Food marketing has been identified as an important contributor to the “obesogenic” environment, in which foods high in fats, salt and sugars are promoted extensively, are more visible and are cheaper and easier to obtain than healthy options. Food marketing has been shown consistently to influence children’s food preferences and choices, shape their dietary habits and increase their risk of becoming obese.
In the absence of effective regulation of digital media in many countries, children are increasingly exposed to persuasive, individually tailored marketing techniques through, for example, social media sites and “advergames”.
For the first time, researchers and health experts have undertaken a comprehensive analysis of digital marketing to children of foods high in fats, salt and sugars. The findings are published in a new report from the WHO Regional Office for Europe, ‘Tackling food marketing to children in a digital world: trans-disciplinary perspectives’, which calls for immediate action by policy-makers to recognize and address the growing issue of marketing targeted to children via digital media.
Download the report on Children and the Digital Marketing of Food from the euro.who.int website
UNICEF has launched a campaign – ENDviolence online – to highlight the perils of the internet for children today.
As part of this campaign it has produced a report “Perils and possibilities: growing up online” which showcases young people’s perceptions of the risks children and adolescents face coming of age in the digital world. As the boundary between online and offline fades, explore what children face in the ether today – and how we can all support them.
To download the report and find out more about the campaign for internet safety for children on the unicef.org website.
The European Commission together with Facebook, Twitter, YouTube and Microsoft have developed a code of conduct that includes a series of commitments to combat the spread of illegal hate speech online in Europe.
These IT companies recognise they share, together with other platforms and social media companies, a collective responsibility for promoting and facilitating freedom of expression throughout the online world. They also understand that the spread of illegal hate speech online not only negatively affects the groups or individuals that it targets, it also negatively impacts those who speak out for freedom, tolerance and non-discrimination in our open societies and has a chilling effect on the democratic discourse on online platforms.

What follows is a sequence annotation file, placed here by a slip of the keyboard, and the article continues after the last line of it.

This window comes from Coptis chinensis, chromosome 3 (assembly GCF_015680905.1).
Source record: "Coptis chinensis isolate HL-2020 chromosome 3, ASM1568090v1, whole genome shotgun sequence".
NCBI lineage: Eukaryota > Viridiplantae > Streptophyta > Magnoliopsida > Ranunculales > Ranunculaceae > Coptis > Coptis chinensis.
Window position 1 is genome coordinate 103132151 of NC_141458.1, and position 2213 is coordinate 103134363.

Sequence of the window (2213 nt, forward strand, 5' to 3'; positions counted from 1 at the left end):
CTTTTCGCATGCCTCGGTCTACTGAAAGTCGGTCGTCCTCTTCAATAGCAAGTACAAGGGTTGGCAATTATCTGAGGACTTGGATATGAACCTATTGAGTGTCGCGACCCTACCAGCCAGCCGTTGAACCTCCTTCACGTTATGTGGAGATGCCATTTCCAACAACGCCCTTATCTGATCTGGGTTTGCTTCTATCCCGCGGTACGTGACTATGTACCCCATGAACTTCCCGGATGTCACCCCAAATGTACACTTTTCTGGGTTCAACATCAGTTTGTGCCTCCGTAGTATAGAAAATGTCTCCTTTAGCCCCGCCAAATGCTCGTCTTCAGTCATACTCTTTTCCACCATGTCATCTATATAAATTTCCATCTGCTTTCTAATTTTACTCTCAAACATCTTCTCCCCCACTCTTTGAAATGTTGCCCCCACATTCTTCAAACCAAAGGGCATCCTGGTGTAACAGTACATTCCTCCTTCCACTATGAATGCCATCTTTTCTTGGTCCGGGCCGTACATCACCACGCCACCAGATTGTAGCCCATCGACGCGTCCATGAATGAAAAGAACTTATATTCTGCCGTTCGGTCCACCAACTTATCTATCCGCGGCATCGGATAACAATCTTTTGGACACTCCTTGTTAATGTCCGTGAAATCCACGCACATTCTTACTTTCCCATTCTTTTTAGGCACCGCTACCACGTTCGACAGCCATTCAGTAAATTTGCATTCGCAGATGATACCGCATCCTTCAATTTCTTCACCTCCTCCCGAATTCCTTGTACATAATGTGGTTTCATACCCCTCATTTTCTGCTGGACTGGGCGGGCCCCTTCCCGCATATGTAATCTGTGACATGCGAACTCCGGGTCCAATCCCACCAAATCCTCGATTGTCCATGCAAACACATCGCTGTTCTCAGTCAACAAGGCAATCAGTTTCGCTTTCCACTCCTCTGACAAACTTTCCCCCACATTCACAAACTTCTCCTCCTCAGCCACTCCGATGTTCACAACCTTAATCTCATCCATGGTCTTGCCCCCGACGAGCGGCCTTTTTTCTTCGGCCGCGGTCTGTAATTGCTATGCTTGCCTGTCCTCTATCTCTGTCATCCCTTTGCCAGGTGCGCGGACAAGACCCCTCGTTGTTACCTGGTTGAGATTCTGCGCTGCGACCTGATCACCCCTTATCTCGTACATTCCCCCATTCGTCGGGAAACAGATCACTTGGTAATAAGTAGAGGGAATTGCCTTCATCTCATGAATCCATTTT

In order to prevent the spread of illegal hate speech, it is essential to ensure that relevant national laws combating racism and xenophobia are fully enforced by Member States in the online as well as the in the offline environment.
By signing this code of conduct, the IT companies commit to continuing their efforts to tackle illegal hate speech online. They will also strengthen their ongoing partnerships with civil society organisations who will help flag content that promotes incitement to violence and hateful conduct.
To download the full Code of Conduct on the ec.europa.eu website.
The Italian Ministry of Health is using two of the best communication tools geared to young people – the internet and music – to deliver an important message about alcohol. In Italy, like Europe as a whole, alcohol abuse is the leading cause of death and disability among people under 30.
To read more about the campaign (in Italian), click here on http://ec.europa.eu
The international problem of online child sexual abuse needs an international solution and the European Parliament is calling for united efforts to investigate online child sexual abuse, prosecute offenders, protect child victims and remove illegal online content.
More than 80% of the victims are under 10 years old and Parliament’s call for action states that:
- any illicit content must be promptly removed and reported to law enforcement authorities, with the ICT industry, internet service providers and internet host providers ensuring fast and efficient removal
- Europol and national law enforcement authorities should be given the necessary funds, human resources, investigative powers and technical capabilities to “seriously and effectively pursue, investigate and prosecute the offenders”
- new high-tech capabilities should be developed to meet the challenges of analysing vast amounts of child abuse imagery, including material hidden on the “dark web”
- the online personal data of children must be protected, and they should be informed in an easy and child-friendly way of the risks and consequences of using their data online
- awareness-raising campaigns on responsible behaviour in the social media and online sexual abuse prevention programmes should be set up to empower children and support parents and educators in understanding and handling online risks. Hotlines should also be developed to enable children to denounce abuse anonymously
- International cooperation and transnational investigations must be stepped up, since these crimes span hundreds of countries with different legal jurisdictions and law enforcement agencies.
A new joint initiative by the EU and 55 countries will form the Global Alliance against Child Sexual Abuse Online. This aims to rescue more victims, ensure more effective prosecution, raise awareness and achieve an overall reduction in the amount of child sexual abuse material available online.
To read more about a project aimed at reducing the victimisation of children on the internet, click here on http://ec.europa.eu